Tip of The Iceberg: How Real is a Deep Tech Giant’s Intervention in US Election?

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Dr. Robert Epstein, former editor of Psychology Today, has published research on Sputnik News claiming that Google uses several techniques to manipulate undecided voters to favor Hillary Clinton. What other possible tricks do tech giants have up their sleeve?

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Google search-result manipulation and, more recently, Google search autocomplete manipulation were just two techniques that Dr. Robert Epstein exposed in an earlier articles. His most recent article, written in cooperation with Benjamin Edelman, an associate professor of business administration at Harvard Business School, covers a wider variety of mechanisms that may exist. Whether they do exist is debatable, but the key idea is that there would be no way to trace or legally regulate them, if they do exist.

​For example, one such hypothetical technique could be implemented by Facebook, the world's largest social-media network. It's plausible that Facebook would send "go out and vote" reminders on election day. But what if not every US user gets this reminder? That could happen, the authors say, speculating that some voters could be conveniently left out. According to the article, it could add up to some 600,000 potential votes in favor of an opposing candidate, which is some half a percent of the US eligible-voter figure of 130 million. While one could argue that this is not a significant number, it should be noted that this technique is part of a larger scheme, also untraceable, and actually legal, under current US legislation.

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The estimated impact of Google's possible election-swaying techniques detailed in the earlier article is larger: Epstein and Edelman believe Google can shift up to 3.2 million votes by using autocomplete feature manipulation, and up to 10.4 million votes using a search results arrangement manipulation technique.

All of these potential machinations are legal and cannot be controlled, let alone detected, unless strict regulations are imposed on tech companies, which is unlikely, due to those companies' close ties to the halls of power.

If speculation about possible manipulation techniques might smack of paranoia, it is much harder to deny the fact that Silicon Valley favors Democratic presidential nominee Hillary Clinton overwhelmingly, over the Republican candidate Donald Trump. It is known that donations from the tech sector to the Democrats exceed those to the GOP some 25 to 1.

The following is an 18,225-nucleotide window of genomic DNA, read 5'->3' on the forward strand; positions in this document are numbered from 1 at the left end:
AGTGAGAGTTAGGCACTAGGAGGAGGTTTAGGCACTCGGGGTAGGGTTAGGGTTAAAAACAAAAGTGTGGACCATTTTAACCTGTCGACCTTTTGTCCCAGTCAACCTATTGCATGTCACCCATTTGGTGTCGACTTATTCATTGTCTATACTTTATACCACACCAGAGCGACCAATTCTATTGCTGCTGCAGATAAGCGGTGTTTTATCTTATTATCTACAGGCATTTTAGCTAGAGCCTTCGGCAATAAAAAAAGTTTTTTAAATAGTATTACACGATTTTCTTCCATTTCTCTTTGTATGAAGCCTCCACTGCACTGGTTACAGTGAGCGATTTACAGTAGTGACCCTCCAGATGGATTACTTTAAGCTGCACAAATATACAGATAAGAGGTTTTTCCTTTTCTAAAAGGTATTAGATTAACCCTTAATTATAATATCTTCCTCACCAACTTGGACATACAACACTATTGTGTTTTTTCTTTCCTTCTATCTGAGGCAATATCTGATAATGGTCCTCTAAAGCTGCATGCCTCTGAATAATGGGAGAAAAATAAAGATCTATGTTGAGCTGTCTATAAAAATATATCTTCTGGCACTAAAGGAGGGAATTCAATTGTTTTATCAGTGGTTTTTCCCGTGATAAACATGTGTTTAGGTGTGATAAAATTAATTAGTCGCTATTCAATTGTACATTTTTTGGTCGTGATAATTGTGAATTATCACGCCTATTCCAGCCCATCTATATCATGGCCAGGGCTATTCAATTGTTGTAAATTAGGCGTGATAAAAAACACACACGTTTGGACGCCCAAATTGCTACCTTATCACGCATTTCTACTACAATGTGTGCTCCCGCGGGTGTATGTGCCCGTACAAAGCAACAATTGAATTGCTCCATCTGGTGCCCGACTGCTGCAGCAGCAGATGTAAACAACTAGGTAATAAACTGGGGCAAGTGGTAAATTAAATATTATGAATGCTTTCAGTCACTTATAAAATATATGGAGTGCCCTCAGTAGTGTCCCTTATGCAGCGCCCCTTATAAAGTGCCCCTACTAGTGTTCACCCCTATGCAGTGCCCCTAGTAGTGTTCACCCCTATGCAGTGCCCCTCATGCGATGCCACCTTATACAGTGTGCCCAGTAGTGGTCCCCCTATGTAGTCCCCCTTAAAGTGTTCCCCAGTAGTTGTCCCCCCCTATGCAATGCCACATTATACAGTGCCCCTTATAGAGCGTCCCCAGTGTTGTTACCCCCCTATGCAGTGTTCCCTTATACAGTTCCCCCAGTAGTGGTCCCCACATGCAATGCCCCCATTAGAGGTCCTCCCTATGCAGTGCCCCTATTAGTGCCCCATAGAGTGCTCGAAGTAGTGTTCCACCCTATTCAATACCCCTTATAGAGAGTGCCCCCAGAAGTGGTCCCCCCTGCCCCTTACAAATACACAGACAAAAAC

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The article also mentions that chief technology officers for both incumbent US President Barack Obama and Clinton are former Google employees. Google employees visited the White House over 420 times in the past eight years, as noted in an extensive investigative article by The Intercept that also points out, among other things, that some 250 people swapped their employment from Google to the White House, and vice versa.

And thanks to WikiLeaks and the Podesta emails, we now know for sure that Eric Schmidt, the chairman of Google's parent company Alphabet, worked closely with the Clinton campaign.

Both Epstein and Edelman support Clinton, but regard freedom of information to be more important than the success of their preferred candidate. "What if, next time, Google and Facebook support a candidate who serves their needs more than the needs of society at large?" the authors ask.

There are two larger problems, apart from voter manipulation. First, as mentioned above, online techniques, including modifying matching algorithms for Tinder's Swipe-the-Vote online service, are not fraud, and a work must be done where legislation meets tech. It's Wild West for the tech giants right now.

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Those techniques are mostly invisible to the user, especially since most people believe that search engines simply report impartial and neutral information. It could be seen as working now, but that might change, with deep, long-term repercussions. Should the big lie behind this concept be exposed, people will lose faith in freedom of information in the internet. The impact of such a realization will reshape the market of information, as even the most fair of services will have a tough time convincing the customer that they are who they say they are. It's hard to tell how future presidential candidates (or other interested persons) will convince people who have lost faith in free, unbiased information. Will campaigns of the future become a reality TV show of cursing polemic and absurdity? That's one bleak version.

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